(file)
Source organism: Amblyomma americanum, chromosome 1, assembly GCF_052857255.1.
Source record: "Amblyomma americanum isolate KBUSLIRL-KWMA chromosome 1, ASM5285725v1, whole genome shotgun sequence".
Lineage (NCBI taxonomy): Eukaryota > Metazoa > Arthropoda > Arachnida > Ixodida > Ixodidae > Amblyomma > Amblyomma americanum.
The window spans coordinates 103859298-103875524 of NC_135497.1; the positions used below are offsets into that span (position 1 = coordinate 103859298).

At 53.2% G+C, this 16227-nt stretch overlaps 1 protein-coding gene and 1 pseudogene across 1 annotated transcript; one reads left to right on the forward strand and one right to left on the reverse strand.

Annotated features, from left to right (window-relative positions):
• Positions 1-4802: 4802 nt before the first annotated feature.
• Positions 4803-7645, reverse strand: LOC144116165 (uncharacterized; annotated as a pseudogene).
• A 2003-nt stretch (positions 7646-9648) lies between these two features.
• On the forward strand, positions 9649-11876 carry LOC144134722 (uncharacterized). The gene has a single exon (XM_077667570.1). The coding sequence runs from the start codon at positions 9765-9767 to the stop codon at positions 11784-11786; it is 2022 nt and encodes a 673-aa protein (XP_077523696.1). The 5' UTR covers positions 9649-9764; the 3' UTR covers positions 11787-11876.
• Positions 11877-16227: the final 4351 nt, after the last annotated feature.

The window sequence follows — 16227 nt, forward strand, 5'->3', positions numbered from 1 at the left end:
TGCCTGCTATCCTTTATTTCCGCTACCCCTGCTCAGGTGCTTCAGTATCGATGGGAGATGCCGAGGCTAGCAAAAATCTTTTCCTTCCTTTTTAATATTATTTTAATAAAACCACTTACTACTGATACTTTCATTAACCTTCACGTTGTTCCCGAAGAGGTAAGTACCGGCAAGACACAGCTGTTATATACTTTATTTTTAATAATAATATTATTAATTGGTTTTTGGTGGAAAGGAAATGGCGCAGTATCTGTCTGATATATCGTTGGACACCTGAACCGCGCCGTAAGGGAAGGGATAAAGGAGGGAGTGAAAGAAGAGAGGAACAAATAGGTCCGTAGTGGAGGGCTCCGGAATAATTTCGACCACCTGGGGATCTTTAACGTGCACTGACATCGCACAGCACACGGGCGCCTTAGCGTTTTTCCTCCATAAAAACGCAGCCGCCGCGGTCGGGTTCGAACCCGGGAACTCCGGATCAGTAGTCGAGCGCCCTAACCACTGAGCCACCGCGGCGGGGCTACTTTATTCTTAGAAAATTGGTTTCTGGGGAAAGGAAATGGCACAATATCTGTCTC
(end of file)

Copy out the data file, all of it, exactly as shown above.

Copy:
Source organism: Amblyomma americanum, chromosome 1, assembly GCF_052857255.1.
Source record: "Amblyomma americanum isolate KBUSLIRL-KWMA chromosome 1, ASM5285725v1, whole genome shotgun sequence".
Lineage (NCBI taxonomy): Eukaryota > Metazoa > Arthropoda > Arachnida > Ixodida > Ixodidae > Amblyomma > Amblyomma americanum.
The window spans coordinates 103859298-103875524 of NC_135497.1; the positions used below are offsets into that span (position 1 = coordinate 103859298).

At 53.2% G+C, this 16227-nt stretch overlaps 1 protein-coding gene and 1 pseudogene across 1 annotated transcript; one reads left to right on the forward strand and one right to left on the reverse strand.

Annotated features, from left to right (window-relative positions):
• Positions 1-4802: 4802 nt before the first annotated feature.
• Positions 4803-7645, reverse strand: LOC144116165 (uncharacterized; annotated as a pseudogene).
• A 2003-nt stretch (positions 7646-9648) lies between these two features.
• On the forward strand, positions 9649-11876 carry LOC144134722 (uncharacterized). The gene has a single exon (XM_077667570.1). The coding sequence runs from the start codon at positions 9765-9767 to the stop codon at positions 11784-11786; it is 2022 nt and encodes a 673-aa protein (XP_077523696.1). The 5' UTR covers positions 9649-9764; the 3' UTR covers positions 11787-11876.
• Positions 11877-16227: the final 4351 nt, after the last annotated feature.

The window sequence follows — 16227 nt, forward strand, 5'->3', positions numbered from 1 at the left end:
TGCCTGCTATCCTTTATTTCCGCTACCCCTGCTCAGGTGCTTCAGTATCGATGGGAGATGCCGAGGCTAGCAAAAATCTTTTCCTTCCTTTTTAATATTATTTTAATAAAACCACTTACTACTGATACTTTCATTAACCTTCACGTTGTTCCCGAAGAGGTAAGTACCGGCAAGACACAGCTGTTATATACTTTATTTTTAATAATAATATTATTAATTGGTTTTTGGTGGAAAGGAAATGGCGCAGTATCTGTCTGATATATCGTTGGACACCTGAACCGCGCCGTAAGGGAAGGGATAAAGGAGGGAGTGAAAGAAGAGAGGAACAAATAGGTCCGTAGTGGAGGGCTCCGGAATAATTTCGACCACCTGGGGATCTTTAACGTGCACTGACATCGCACAGCACACGGGCGCCTTAGCGTTTTTCCTCCATAAAAACGCAGCCGCCGCGGTCGGGTTCGAACCCGGGAACTCCGGATCAGTAGTCGAGCGCCCTAACCACTGAGCCACCGCGGCGGGGCTACTTTATTCTTAGAAAATTGGTTTCTGGGGAAAGGAAATGGCACAATATCTGTCTC